Wednesday, November 7, 2012

Natural Ways to Increase your Milk Supply

Note: Please refer to and consult with a lactation specialist and/or pediatrician before assuming that your milk supply is low attempting these remedies. Also, be sure that you are getting enough rest, eating healthy foods, and drinking a large glass of water with each feeding/pumping session.

Nutritional and Brewer's Yeast

Nutritional or brewer’s yeast frequently leads to a significant boosts in a mothers’ milk supply. Mothers sometimes say that they feel much more energetic and emotionally balanced while taking yeast. This may signal a l
ack of essential nutrients in their diet, in particular, chromium, vitamin B complex, and especially vitamin B12, found in some brands of fortified nutritional yeast. Brewer’s and nutritional yeast also contain protein and good levels of phytoestrogen.

Allergy: Persons who are allergic to yeast should avoid these products.

Side-effects: Occasionally, mothers or babies become gassy, more so with brewer’s yeast than nutritional yeast. To be on the safe side, start with a small dosage and slowly increase.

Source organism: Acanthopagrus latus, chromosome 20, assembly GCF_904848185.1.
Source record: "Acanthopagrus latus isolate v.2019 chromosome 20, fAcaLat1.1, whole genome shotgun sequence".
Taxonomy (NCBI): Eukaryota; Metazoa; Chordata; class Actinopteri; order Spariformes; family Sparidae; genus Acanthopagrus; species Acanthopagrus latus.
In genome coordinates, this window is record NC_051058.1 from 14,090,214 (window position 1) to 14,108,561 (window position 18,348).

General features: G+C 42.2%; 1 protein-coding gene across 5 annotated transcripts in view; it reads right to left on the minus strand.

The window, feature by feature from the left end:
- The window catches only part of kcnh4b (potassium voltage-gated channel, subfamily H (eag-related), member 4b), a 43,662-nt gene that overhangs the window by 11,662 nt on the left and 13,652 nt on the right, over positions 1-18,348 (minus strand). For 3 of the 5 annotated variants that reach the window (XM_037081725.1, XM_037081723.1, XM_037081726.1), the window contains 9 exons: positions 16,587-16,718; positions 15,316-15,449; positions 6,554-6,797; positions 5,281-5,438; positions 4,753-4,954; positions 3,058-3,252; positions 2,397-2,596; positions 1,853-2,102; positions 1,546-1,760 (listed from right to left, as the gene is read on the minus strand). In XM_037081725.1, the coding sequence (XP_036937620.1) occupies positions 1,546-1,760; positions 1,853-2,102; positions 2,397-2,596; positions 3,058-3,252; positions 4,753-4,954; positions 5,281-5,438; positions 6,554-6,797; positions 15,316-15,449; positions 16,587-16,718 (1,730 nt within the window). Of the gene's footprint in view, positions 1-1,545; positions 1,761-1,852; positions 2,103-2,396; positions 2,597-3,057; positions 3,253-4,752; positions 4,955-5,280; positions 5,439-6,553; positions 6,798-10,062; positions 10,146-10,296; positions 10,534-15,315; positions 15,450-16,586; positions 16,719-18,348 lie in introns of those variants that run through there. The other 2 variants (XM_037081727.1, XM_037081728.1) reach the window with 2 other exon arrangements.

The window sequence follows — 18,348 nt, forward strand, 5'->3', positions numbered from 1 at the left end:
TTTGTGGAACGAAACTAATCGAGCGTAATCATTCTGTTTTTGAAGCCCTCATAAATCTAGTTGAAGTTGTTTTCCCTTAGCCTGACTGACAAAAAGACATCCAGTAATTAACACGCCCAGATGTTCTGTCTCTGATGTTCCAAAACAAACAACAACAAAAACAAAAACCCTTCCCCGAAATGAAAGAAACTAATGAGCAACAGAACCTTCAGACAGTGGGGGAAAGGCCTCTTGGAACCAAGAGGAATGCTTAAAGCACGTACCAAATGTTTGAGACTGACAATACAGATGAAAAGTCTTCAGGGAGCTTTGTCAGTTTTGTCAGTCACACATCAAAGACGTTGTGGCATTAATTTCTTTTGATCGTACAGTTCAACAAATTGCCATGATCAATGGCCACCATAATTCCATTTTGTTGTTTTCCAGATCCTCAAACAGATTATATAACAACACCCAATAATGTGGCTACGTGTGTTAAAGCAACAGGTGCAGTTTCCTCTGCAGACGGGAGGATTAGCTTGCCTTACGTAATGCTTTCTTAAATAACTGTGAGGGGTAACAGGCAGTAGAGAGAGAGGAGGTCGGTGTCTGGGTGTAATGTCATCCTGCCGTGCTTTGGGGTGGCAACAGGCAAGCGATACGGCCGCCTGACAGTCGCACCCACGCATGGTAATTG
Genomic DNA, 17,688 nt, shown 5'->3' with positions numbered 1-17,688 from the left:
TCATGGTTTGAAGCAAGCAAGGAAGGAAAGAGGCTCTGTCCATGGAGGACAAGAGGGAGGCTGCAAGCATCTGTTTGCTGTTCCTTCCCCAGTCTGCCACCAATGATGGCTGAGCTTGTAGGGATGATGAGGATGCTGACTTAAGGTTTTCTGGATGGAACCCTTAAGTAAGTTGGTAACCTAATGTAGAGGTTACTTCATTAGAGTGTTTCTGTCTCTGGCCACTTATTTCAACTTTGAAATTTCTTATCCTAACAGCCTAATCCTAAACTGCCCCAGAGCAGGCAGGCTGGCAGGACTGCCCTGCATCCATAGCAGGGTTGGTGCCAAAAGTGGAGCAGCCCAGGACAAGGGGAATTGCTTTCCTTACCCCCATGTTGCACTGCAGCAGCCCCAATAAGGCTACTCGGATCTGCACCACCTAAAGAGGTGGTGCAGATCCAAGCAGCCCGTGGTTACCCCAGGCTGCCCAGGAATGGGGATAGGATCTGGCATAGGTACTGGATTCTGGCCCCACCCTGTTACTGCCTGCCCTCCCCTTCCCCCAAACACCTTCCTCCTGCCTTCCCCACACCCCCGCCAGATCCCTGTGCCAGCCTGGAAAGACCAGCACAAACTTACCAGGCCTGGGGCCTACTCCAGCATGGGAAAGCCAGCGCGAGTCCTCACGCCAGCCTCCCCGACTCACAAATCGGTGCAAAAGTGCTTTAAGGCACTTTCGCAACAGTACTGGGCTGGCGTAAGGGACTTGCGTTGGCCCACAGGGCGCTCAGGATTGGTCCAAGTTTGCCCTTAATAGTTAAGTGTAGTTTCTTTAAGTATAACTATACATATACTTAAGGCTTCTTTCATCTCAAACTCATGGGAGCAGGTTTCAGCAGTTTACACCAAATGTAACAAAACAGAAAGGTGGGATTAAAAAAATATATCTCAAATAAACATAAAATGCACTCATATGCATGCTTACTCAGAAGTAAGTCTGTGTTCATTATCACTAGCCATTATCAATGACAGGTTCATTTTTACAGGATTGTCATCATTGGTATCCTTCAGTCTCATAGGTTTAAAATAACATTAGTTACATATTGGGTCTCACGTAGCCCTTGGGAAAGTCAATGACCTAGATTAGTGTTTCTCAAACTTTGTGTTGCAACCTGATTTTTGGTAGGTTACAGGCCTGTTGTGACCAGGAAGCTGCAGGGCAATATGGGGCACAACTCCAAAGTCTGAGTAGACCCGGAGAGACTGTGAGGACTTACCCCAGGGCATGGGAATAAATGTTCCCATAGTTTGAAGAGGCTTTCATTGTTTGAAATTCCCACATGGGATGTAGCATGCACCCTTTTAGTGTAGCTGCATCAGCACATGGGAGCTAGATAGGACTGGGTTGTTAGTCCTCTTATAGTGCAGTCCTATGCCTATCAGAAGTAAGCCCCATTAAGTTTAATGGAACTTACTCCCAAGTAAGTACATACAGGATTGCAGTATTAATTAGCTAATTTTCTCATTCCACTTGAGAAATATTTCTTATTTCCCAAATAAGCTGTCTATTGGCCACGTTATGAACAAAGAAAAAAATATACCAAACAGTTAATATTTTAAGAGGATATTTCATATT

Sources: Vegetarian stores and health food stores. 

Oats (Avena Sativa)

The humble oat is one of our most nutritious foods, and contains proteins, vitamins, minerals and trace elements that nourish the nerves, support the metabolism of fats, and uplift the spirit. In traditional medicine, both the see
d and the leaf—called oat-straw—are taken. Oats are prescribed as a nervine tonic in the treatment of nervous exhaustion. In Europe, women traditionally take oats after birth. Oats are taken today in the US to increase milk production, both as food and as a supplement. Like other galactagogues, oats are antidepressant, antispasmodic, and they increase perspiration.

Allergy: Occasional. Persons sensitive to gluten in wheat are frequently able to tolerate oats.

Dosage and Preparation:

Taking large dosages of oats is helpful in kick-starting milk production.

Oatmeal can be taken for breakfast or an afternoon snack.